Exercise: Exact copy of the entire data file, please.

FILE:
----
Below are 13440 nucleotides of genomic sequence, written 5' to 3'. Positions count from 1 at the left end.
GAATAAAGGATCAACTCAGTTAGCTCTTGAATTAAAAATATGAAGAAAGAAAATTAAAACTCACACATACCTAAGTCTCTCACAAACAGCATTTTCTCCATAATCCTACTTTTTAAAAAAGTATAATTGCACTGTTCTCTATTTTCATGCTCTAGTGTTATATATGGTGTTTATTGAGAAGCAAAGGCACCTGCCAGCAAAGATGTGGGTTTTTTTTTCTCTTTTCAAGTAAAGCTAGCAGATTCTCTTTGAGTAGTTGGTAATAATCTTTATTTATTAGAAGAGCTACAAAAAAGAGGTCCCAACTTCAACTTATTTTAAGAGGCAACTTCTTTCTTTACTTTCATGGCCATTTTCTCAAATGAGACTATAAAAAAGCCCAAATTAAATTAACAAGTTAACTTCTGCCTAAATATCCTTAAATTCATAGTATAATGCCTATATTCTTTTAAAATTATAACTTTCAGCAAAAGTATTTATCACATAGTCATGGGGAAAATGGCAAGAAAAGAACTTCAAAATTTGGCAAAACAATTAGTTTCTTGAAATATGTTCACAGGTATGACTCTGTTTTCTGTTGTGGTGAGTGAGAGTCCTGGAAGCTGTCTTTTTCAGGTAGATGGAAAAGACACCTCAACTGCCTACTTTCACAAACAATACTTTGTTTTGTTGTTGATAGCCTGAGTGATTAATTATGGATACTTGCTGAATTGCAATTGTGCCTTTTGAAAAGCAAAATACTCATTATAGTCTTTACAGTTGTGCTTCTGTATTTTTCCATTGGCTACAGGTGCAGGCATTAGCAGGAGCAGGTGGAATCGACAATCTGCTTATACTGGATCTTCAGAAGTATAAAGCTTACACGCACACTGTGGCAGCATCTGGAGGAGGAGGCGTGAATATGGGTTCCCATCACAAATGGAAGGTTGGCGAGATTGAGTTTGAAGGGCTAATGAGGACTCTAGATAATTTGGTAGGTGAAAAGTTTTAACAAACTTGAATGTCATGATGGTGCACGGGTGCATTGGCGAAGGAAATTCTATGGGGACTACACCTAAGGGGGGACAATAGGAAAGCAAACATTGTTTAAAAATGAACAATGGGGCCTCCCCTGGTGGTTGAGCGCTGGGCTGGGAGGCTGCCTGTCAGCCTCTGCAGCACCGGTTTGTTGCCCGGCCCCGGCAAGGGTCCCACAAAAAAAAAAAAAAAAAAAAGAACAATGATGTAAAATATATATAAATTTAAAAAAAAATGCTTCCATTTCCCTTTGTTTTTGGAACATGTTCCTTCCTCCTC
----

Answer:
Below are 13440 nucleotides of genomic sequence, written 5' to 3'. Positions count from 1 at the left end.
GAATAAAGGATCAACTCAGTTAGCTCTTGAATTAAAAATATGAAGAAAGAAAATTAAAACTCACACATACCTAAGTCTCTCACAAACAGCATTTTCTCCATAATCCTACTTTTTAAAAAAGTATAATTGCACTGTTCTCTATTTTCATGCTCTAGTGTTATATATGGTGTTTATTGAGAAGCAAAGGCACCTGCCAGCAAAGATGTGGGTTTTTTTTTCTCTTTTCAAGTAAAGCTAGCAGATTCTCTTTGAGTAGTTGGTAATAATCTTTATTTATTAGAAGAGCTACAAAAAAGAGGTCCCAACTTCAACTTATTTTAAGAGGCAACTTCTTTCTTTACTTTCATGGCCATTTTCTCAAATGAGACTATAAAAAAGCCCAAATTAAATTAACAAGTTAACTTCTGCCTAAATATCCTTAAATTCATAGTATAATGCCTATATTCTTTTAAAATTATAACTTTCAGCAAAAGTATTTATCACATAGTCATGGGGAAAATGGCAAGAAAAGAACTTCAAAATTTGGCAAAACAATTAGTTTCTTGAAATATGTTCACAGGTATGACTCTGTTTTCTGTTGTGGTGAGTGAGAGTCCTGGAAGCTGTCTTTTTCAGGTAGATGGAAAAGACACCTCAACTGCCTACTTTCACAAACAATACTTTGTTTTGTTGTTGATAGCCTGAGTGATTAATTATGGATACTTGCTGAATTGCAATTGTGCCTTTTGAAAAGCAAAATACTCATTATAGTCTTTACAGTTGTGCTTCTGTATTTTTCCATTGGCTACAGGTGCAGGCATTAGCAGGAGCAGGTGGAATCGACAATCTGCTTATACTGGATCTTCAGAAGTATAAAGCTTACACGCACACTGTGGCAGCATCTGGAGGAGGAGGCGTGAATATGGGTTCCCATCACAAATGGAAGGTTGGCGAGATTGAGTTTGAAGGGCTAATGAGGACTCTAGATAATTTGGTAGGTGAAAAGTTTTAACAAACTTGAATGTCATGATGGTGCACGGGTGCATTGGCGAAGGAAATTCTATGGGGACTACACCTAAGGGGGGACAATAGGAAAGCAAACATTGTTTAAAAATGAACAATGGGGCCTCCCCTGGTGGTTGAGCGCTGGGCTGGGAGGCTGCCTGTCAGCCTCTGCAGCACCGGTTTGTTGCCCGGCCCCGGCAAGGGTCCCACAAAAAAAAAAAAAAAAAAAAGAACAATGATGTAAAATATATATAAATTTAAAAAAAAATGCTTCCATTTCCCTTTGTTTTTGGAACATGTTCCTTCCTCCTC